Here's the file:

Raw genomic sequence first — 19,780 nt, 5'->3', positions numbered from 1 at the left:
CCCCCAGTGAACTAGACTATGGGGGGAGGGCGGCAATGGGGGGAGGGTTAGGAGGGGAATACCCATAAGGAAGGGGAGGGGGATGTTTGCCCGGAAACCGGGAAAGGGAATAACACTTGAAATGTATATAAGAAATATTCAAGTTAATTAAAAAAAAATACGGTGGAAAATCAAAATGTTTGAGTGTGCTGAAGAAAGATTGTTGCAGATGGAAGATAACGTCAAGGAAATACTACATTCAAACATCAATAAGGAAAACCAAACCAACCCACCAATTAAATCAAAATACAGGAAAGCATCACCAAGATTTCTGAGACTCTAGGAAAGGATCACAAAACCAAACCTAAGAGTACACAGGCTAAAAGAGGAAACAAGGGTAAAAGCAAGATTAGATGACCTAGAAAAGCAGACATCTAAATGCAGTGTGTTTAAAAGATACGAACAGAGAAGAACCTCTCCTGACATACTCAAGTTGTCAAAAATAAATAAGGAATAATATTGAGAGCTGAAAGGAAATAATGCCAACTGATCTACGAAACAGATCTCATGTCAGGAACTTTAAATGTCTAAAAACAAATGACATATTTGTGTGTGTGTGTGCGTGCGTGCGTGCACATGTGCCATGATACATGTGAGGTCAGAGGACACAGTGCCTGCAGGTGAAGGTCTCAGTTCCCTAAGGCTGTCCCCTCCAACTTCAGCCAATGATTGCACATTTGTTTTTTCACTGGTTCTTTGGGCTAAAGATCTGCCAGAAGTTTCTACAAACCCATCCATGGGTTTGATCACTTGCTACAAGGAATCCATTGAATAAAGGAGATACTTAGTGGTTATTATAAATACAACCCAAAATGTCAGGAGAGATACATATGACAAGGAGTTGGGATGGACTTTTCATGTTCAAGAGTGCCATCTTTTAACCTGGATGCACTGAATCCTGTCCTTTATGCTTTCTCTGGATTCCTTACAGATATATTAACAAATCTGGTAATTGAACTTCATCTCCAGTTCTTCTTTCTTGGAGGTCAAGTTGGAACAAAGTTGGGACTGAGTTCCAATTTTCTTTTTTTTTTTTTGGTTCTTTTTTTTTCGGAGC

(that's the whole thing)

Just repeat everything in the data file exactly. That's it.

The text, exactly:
Raw genomic sequence first — 19,780 nt, 5'->3', positions numbered from 1 at the left:
CCCCCAGTGAACTAGACTATGGGGGGAGGGCGGCAATGGGGGGAGGGTTAGGAGGGGAATACCCATAAGGAAGGGGAGGGGGATGTTTGCCCGGAAACCGGGAAAGGGAATAACACTTGAAATGTATATAAGAAATATTCAAGTTAATTAAAAAAAAATACGGTGGAAAATCAAAATGTTTGAGTGTGCTGAAGAAAGATTGTTGCAGATGGAAGATAACGTCAAGGAAATACTACATTCAAACATCAATAAGGAAAACCAAACCAACCCACCAATTAAATCAAAATACAGGAAAGCATCACCAAGATTTCTGAGACTCTAGGAAAGGATCACAAAACCAAACCTAAGAGTACACAGGCTAAAAGAGGAAACAAGGGTAAAAGCAAGATTAGATGACCTAGAAAAGCAGACATCTAAATGCAGTGTGTTTAAAAGATACGAACAGAGAAGAACCTCTCCTGACATACTCAAGTTGTCAAAAATAAATAAGGAATAATATTGAGAGCTGAAAGGAAATAATGCCAACTGATCTACGAAACAGATCTCATGTCAGGAACTTTAAATGTCTAAAAACAAATGACATATTTGTGTGTGTGTGTGCGTGCGTGCGTGCACATGTGCCATGATACATGTGAGGTCAGAGGACACAGTGCCTGCAGGTGAAGGTCTCAGTTCCCTAAGGCTGTCCCCTCCAACTTCAGCCAATGATTGCACATTTGTTTTTTCACTGGTTCTTTGGGCTAAAGATCTGCCAGAAGTTTCTACAAACCCATCCATGGGTTTGATCACTTGCTACAAGGAATCCATTGAATAAAGGAGATACTTAGTGGTTATTATAAATACAACCCAAAATGTCAGGAGAGATACATATGACAAGGAGTTGGGATGGACTTTTCATGTTCAAGAGTGCCATCTTTTAACCTGGATGCACTGAATCCTGTCCTTTATGCTTTCTCTGGATTCCTTACAGATATATTAACAAATCTGGTAATTGAACTTCATCTCCAGTTCTTCTTTCTTGGAGGTCAAGTTGGAACAAAGTTGGGACTGAGTTCCAATTTTCTTTTTTTTTTTTTGGTTCTTTTTTTTTCGGAGC